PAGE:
“White privilege is your history being taught as a core class and mine being taught as an elective,” wrote a tumblr user in February of 2014. This claim illustrates how education sins in its ignorance.
Latin American liberation theologians taught that sin consists not only of personal misdeeds—it is also embedded in social structures that promote harm and inequity.
There are so many horrific events in the news. What do we do with the tumult of feelings that rushes through us when we hear about them? How do we navigate this world of lightning-fast news and online echo chambers where we can block particular perspectives and opinions? In these charged, gut-wrenching times, how do we process information and determine what course of action might align with our values?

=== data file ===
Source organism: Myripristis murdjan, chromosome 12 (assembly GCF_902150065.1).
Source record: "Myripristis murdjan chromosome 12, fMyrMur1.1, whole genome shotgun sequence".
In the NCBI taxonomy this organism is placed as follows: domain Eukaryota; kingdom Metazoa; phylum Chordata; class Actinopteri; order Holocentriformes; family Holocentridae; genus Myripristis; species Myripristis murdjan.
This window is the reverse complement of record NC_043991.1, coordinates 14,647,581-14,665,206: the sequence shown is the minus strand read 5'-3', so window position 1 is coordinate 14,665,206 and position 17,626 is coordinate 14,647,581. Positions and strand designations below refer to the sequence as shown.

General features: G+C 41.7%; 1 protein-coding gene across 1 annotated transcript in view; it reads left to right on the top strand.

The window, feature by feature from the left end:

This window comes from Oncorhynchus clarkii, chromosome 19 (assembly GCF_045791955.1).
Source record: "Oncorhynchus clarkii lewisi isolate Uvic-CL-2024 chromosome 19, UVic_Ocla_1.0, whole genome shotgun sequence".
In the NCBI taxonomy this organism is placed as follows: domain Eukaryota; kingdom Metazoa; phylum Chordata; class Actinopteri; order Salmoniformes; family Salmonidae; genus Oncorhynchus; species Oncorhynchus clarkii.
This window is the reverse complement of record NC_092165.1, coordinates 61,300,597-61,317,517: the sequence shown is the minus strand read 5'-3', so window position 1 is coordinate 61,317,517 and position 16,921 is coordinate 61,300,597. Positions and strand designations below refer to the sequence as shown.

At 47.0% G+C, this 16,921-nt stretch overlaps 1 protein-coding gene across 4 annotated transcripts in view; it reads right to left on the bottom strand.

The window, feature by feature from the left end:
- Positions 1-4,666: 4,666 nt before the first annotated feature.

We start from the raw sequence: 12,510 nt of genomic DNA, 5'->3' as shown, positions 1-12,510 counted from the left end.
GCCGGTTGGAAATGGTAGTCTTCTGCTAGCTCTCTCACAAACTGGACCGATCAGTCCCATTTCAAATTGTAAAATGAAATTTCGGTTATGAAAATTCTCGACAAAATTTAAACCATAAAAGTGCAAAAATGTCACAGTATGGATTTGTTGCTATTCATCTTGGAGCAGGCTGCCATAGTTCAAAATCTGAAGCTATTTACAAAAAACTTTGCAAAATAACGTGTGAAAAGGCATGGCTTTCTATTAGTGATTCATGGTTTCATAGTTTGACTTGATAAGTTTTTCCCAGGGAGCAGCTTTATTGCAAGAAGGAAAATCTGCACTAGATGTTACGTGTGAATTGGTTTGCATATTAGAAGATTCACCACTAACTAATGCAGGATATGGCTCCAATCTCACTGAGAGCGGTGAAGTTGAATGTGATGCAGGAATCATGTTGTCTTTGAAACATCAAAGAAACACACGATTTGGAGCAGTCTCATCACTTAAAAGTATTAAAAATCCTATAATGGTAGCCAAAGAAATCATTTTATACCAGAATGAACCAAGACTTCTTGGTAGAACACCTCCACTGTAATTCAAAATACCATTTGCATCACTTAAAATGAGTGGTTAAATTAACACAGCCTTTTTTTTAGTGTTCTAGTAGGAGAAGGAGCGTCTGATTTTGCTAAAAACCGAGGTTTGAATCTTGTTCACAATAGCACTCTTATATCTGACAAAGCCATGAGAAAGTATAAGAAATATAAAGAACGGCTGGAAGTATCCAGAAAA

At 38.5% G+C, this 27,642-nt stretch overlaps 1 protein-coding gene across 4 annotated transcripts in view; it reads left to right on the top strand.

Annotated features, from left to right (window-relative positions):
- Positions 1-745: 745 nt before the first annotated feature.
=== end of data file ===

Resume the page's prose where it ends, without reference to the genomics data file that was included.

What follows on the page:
In seminary a professor assigned “reaction/response papers.”
I’ve only seen three dead bodies in my life. The first was when I was 12 years old and my grandfather died at age 69. It was the first time I ever saw my father cry. At the funeral home, my sister was brave enough to reach out and touch my grandfather’s hand as it rested on his torso. Back in our seats, I asked her what his skin felt like. “Plastic,” she said.
Via Rose Berger,
the summer issue of Portland magazine
includes an essay by Portland editor
and Century contributor Brian Doyle,
in which he quotes at length a conversation with a young U.S. war veteran named
Jackie. She paints a striking picture.
The sexual abuse of children is a national pandemic. According to statistics from a number of reliable epidemiological studies, one in five women and one in ten men living in the United States had a sexual experience with someone over the age of 18 when they were a child.